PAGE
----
It is an organization that provides thousands of opportunities anywhere in the United States.
For students that are too busy, work or just can’t volunteer there are still other scholarships available.
Going to college fairs, visiting campus, attending events where college advisors come to seek is a big step. You must learn and see the possible options that are being offered in state and out of state. Another thing to consider is looking and doing more personal research about the college you wish to attend.
Hi! My name is Annabelle and I am a Teen Squad Volunteer at the Main Library.
This summer I am doing a donation drive for the Youth Resource Center.
Volunteers of America’s Youth Resource Center is a drop in resource center and emergency shelter for all youth aged 15-22 at-risk or experiencing homelessness.
The drive will last from now to August 7.
Thank you for your help!
My name is Morgan Perry, and I am a volunteer at the Sweet Branch. I am 15, and will be a sophomore at Highland High school. I love playing the violin, and performing in an orchestra. I love doing gymnastics and watching hockey. Reading is my favorite hobby, and my favorite genres are fantasy and realistic fiction.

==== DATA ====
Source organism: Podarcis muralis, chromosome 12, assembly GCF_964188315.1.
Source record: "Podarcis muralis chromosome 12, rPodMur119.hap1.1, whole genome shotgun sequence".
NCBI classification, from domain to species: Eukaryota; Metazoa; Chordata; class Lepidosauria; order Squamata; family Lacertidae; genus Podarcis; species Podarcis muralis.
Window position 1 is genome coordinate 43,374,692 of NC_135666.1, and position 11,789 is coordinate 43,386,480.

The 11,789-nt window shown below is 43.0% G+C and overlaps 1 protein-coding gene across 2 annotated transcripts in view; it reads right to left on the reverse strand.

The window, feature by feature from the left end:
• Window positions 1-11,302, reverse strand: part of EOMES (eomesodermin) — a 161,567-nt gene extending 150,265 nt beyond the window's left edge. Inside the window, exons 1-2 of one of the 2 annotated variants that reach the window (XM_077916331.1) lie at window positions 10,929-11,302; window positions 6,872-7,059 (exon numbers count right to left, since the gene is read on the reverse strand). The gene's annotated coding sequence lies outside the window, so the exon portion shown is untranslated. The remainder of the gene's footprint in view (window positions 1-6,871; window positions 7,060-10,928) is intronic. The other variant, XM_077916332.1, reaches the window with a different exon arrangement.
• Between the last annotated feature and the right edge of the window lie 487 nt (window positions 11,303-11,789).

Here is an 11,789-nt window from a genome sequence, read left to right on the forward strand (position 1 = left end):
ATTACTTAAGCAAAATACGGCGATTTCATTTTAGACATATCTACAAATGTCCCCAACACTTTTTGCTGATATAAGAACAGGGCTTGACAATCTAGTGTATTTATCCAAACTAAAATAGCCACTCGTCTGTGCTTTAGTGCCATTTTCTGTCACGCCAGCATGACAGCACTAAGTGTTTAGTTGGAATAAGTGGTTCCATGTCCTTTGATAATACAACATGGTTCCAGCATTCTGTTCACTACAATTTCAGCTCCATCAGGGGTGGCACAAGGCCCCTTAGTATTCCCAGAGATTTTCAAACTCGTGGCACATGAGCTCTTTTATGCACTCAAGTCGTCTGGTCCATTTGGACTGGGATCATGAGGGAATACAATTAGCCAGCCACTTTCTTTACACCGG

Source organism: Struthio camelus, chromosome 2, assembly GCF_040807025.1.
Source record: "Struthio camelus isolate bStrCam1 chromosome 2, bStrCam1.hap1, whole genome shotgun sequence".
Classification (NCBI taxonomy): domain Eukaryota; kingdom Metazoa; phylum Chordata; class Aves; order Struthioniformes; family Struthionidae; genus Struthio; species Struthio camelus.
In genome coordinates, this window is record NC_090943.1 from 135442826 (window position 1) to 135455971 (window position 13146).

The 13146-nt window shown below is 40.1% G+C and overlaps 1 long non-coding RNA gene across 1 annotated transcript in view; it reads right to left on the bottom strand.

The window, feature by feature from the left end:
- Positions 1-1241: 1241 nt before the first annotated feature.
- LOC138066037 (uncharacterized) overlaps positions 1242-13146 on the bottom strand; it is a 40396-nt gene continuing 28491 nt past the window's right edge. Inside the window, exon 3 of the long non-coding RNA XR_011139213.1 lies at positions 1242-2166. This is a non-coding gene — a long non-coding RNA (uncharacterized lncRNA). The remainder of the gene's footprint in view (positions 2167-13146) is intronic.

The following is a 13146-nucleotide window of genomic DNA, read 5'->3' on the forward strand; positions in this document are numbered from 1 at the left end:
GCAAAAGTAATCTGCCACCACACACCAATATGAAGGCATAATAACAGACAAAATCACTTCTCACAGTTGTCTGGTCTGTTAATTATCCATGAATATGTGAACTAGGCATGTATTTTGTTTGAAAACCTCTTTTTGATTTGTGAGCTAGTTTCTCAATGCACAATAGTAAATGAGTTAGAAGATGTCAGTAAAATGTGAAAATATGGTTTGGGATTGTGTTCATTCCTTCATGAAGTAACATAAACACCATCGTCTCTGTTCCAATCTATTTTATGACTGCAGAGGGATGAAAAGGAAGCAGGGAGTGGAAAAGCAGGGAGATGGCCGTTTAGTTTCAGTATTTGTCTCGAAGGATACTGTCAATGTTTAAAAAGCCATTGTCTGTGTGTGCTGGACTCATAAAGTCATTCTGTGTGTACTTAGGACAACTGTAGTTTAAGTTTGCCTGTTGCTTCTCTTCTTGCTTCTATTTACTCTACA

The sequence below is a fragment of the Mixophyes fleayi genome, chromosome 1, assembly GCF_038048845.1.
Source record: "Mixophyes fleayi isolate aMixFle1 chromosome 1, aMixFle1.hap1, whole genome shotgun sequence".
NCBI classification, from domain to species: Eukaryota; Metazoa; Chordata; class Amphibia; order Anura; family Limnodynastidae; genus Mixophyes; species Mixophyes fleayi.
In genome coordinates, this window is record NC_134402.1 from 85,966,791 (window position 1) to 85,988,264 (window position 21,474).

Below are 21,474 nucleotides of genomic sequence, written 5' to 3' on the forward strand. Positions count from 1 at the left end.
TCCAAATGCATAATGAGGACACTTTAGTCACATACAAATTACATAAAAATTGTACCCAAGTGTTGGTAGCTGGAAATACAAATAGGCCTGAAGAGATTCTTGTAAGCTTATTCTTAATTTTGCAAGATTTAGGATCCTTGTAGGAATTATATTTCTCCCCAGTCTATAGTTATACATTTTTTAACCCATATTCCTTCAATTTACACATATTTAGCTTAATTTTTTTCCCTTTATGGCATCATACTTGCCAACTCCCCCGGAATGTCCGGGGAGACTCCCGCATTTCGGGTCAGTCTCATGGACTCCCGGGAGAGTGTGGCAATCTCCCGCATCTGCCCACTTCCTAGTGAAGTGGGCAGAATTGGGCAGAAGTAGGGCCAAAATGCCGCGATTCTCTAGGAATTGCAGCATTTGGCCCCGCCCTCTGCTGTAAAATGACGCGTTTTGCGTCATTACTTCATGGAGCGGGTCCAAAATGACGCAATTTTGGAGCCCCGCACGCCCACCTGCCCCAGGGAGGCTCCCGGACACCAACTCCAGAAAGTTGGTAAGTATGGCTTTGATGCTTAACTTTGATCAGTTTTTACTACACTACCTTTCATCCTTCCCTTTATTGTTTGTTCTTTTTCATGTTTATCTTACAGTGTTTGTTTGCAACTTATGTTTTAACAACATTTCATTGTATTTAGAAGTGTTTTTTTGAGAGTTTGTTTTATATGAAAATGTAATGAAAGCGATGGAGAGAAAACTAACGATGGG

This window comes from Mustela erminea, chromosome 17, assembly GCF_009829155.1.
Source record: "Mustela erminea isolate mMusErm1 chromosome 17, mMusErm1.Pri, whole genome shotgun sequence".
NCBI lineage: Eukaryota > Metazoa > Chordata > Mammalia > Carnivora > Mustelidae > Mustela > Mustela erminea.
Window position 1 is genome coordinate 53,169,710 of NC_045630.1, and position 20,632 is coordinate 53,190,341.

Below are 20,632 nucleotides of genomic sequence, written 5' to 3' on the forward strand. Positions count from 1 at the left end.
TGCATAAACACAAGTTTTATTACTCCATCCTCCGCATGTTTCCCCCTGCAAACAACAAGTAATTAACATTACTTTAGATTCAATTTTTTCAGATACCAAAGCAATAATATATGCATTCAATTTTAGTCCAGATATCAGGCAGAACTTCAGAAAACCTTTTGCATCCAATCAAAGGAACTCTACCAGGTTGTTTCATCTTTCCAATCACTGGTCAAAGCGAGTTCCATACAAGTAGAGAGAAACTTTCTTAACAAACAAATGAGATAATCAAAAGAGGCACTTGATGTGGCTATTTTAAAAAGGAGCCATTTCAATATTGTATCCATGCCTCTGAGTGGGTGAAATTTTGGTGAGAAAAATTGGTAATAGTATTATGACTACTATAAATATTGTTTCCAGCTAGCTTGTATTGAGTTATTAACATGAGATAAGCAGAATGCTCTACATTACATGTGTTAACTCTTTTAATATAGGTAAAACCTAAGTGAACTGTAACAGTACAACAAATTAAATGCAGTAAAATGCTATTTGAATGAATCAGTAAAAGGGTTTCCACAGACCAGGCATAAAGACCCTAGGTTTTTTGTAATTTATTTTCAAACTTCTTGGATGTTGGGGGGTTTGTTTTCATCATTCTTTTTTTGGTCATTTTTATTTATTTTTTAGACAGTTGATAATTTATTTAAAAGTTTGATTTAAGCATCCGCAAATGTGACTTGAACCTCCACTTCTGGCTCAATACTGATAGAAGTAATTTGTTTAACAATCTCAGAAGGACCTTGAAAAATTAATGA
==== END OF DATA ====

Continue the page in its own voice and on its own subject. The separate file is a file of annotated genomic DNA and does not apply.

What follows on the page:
For my project I will be doing a virtual author visit with Lisa Greenwald on July 16th at 1pm. Lisa Greenwald is one of my favorite authors. I love all of her books, and her style of writing is amazing. I love that she wrote a book series in text messages, because I think it can sometimes be fun to read something different.
I love that these books are geared for tweens, because not many books are. There are tons of books geared for kids, and many for teens, but it can be hard finding books for tweens. The kid ones can be too easy, and teen ones too challenging. I remember really having a hard time finding good books as a tween, and then I found these books. I love how her books are so realistic. Her books are so relatable, and it makes them so fun to read. I also love that there are plot twists you don’t see coming, it makes it so hard to put any of her books down!
I am Eli Hatton, a 15 year old student in Salt Lake. I love reading, programming, movies, video games, and running. My favorite subjects in school are math and science.
This summer, my project is activism through educational articles, where I write about current national and global issues and what you can do about them.
Blog posts are written by our Teen Librarians and, in some cases, teens like you. Visit your About page to learn more about our Teen Librarians.
Super Summer Challenge